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Re: Another question about water reconstitution
> From: "David A. Youngker" <nestor10 at mindspring_com>
> He's looking to reconstitute pure water. The calcium carbonate will add both
> calcium and buffering to this.
> > You can get food grade calcium hydroxide in the canning
> > and pickling supplies at your local grocery store. It is called
> > "pickling lime". I *think* it is more soluble than calcium
> > carbonate, but you'd have to be more careful about its affect
> > on the pH.
> Ca(OH)2 is indeed far more soluble than CaCO3 - about a hundred-fold as much
> at aquarium temperatures. The shift in pH will be sudden and dramatic rather
> than (relatively) gradual.
> With each molecule of Ca(OH)2 that ionizes in solution, _two_ hydroxide ions
> are released. Where the carbonate ions from a comparable amount of CaCO3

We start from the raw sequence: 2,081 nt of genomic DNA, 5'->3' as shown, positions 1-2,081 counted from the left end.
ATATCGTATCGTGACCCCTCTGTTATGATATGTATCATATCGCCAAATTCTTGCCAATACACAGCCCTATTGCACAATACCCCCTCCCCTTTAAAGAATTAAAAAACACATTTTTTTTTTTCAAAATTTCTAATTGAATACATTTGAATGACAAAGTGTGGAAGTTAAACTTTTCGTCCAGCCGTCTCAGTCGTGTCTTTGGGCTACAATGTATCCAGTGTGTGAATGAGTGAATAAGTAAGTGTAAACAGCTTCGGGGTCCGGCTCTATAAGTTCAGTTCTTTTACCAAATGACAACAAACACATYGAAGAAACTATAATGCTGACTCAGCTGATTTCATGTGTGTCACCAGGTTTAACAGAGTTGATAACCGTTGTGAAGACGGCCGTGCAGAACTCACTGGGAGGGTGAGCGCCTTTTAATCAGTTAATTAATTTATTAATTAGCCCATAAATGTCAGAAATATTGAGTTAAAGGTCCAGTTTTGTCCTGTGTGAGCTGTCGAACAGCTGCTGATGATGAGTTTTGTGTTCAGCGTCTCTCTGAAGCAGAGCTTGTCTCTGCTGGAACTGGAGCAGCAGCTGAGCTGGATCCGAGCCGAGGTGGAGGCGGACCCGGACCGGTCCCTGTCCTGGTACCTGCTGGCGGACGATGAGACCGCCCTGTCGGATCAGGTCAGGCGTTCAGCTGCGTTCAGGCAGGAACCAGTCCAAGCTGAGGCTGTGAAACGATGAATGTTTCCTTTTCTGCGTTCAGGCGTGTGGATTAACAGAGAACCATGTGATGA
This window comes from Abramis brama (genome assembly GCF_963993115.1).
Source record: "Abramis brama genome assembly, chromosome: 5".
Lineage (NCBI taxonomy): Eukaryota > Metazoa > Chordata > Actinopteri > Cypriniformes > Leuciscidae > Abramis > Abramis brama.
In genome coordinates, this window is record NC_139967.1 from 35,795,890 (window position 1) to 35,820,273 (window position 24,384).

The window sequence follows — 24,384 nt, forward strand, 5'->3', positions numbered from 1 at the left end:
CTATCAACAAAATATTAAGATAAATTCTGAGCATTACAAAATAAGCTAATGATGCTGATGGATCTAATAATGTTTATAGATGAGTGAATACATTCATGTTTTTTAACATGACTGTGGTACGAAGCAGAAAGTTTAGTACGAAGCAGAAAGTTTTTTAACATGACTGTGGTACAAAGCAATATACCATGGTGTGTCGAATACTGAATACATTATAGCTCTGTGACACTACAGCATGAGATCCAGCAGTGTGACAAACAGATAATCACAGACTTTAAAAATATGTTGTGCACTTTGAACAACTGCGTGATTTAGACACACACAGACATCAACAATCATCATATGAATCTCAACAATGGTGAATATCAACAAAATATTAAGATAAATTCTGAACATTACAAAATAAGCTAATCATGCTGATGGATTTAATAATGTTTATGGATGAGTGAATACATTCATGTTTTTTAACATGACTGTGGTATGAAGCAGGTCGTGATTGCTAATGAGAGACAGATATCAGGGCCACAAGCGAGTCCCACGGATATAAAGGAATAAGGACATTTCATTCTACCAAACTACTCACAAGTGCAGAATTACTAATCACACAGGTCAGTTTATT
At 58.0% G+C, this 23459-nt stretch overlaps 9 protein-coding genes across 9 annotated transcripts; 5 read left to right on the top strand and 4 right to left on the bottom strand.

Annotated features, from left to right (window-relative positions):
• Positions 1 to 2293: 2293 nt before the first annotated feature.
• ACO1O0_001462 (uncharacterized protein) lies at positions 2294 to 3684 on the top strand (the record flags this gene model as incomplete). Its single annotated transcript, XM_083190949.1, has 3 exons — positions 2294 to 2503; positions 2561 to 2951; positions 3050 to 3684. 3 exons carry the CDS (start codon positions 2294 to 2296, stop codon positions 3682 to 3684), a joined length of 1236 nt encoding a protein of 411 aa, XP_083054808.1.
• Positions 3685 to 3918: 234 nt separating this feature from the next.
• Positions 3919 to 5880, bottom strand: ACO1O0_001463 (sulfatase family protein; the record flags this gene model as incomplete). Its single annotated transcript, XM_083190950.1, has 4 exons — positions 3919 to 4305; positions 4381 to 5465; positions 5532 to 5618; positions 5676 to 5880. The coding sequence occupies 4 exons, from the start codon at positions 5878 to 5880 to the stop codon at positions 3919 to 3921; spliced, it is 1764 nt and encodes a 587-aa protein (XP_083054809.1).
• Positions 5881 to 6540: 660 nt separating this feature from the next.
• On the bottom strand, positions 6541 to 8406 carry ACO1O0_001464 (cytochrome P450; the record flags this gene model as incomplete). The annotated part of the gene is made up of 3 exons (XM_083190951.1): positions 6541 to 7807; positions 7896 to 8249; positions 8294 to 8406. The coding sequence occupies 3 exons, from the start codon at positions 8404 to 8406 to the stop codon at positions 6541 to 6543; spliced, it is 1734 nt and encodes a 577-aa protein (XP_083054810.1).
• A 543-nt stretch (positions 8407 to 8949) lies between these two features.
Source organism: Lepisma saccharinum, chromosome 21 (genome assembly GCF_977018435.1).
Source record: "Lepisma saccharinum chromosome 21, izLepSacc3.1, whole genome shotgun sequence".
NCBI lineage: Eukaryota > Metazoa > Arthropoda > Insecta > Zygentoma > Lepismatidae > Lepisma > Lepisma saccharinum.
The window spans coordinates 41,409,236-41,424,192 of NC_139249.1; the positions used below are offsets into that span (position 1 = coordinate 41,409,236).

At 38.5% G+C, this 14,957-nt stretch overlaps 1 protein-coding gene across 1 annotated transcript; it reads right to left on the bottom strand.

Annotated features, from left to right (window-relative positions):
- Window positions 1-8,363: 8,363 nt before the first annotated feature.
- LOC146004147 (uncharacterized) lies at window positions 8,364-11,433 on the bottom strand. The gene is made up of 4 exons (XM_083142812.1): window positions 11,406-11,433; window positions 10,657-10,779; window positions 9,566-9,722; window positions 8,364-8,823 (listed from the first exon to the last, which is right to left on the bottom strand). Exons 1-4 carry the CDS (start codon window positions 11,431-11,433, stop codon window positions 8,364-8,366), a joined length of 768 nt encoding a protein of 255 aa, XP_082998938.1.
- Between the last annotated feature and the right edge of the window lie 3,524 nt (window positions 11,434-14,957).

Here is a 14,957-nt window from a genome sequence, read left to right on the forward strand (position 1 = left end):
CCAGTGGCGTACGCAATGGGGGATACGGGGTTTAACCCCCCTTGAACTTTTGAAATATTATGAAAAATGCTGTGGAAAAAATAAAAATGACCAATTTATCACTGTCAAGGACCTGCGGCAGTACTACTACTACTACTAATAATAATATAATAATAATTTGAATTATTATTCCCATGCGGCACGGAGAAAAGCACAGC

> will draw out hydrogen ions in a conversion to bicarbonates, its effect is
> "limited" compared to the addition of a considerably _larger_ body of
> hydroxides. The balance of H+ to OH- is shifted directly (in addition to
> those H+ ions consumed in neutralization), and pH will skyrocket.
> To say that you *think* it is more soluble implies that you possibly haven't
> worked with it directly - otherwise you'd be *sure* of both its solubility
> and its effects on pH...
You are right, I have no direct experience with using food grade
slaked lime in an aquarium and I didn't bother to look up its
solubility. I mentioned it as a readily available and cheap form of
calcium ions without any significant impurities. It could probably
drive the pH of distilled or deionized water all the way to 14 because
it has no buffering capacity, but it would still be useful if you were
buffering the pH with other acids and salts in your mix. I did warn
that it would affect the pH...